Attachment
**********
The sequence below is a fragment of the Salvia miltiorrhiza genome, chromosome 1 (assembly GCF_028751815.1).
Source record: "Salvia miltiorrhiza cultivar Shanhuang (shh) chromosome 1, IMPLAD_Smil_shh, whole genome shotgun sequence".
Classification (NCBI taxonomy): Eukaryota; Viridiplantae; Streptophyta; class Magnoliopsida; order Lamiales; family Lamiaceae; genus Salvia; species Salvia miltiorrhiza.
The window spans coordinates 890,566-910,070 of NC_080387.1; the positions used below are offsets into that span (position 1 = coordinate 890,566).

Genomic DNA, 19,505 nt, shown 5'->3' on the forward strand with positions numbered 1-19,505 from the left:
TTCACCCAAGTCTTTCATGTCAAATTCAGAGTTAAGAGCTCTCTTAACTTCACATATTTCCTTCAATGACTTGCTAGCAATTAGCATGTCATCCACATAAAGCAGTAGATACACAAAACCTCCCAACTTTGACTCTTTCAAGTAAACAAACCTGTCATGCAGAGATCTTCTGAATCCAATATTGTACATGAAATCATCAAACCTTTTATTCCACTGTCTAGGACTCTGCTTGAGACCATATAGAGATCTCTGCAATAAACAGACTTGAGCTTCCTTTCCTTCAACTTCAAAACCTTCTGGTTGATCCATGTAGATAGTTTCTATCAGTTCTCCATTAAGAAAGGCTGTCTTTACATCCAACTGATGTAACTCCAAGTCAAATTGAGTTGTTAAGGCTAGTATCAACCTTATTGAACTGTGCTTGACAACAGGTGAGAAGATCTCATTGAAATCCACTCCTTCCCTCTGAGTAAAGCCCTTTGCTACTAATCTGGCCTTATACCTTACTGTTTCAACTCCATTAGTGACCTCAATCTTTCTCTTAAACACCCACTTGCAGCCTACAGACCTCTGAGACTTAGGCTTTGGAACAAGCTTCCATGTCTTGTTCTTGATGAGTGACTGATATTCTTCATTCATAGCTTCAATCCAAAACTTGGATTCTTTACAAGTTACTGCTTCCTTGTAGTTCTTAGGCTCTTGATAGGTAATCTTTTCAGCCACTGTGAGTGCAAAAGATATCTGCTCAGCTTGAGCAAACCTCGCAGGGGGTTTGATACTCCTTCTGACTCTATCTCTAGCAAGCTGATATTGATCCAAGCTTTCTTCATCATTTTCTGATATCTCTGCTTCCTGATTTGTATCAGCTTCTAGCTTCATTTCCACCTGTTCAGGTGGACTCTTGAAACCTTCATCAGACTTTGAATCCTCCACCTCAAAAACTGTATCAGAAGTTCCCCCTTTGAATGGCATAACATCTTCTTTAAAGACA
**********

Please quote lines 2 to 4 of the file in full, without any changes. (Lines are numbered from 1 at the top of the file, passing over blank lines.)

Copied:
Source record: "Salvia miltiorrhiza cultivar Shanhuang (shh) chromosome 1, IMPLAD_Smil_shh, whole genome shotgun sequence".
Classification (NCBI taxonomy): Eukaryota; Viridiplantae; Streptophyta; class Magnoliopsida; order Lamiales; family Lamiaceae; genus Salvia; species Salvia miltiorrhiza.
The window spans coordinates 890,566-910,070 of NC_080387.1; the positions used below are offsets into that span (position 1 = coordinate 890,566).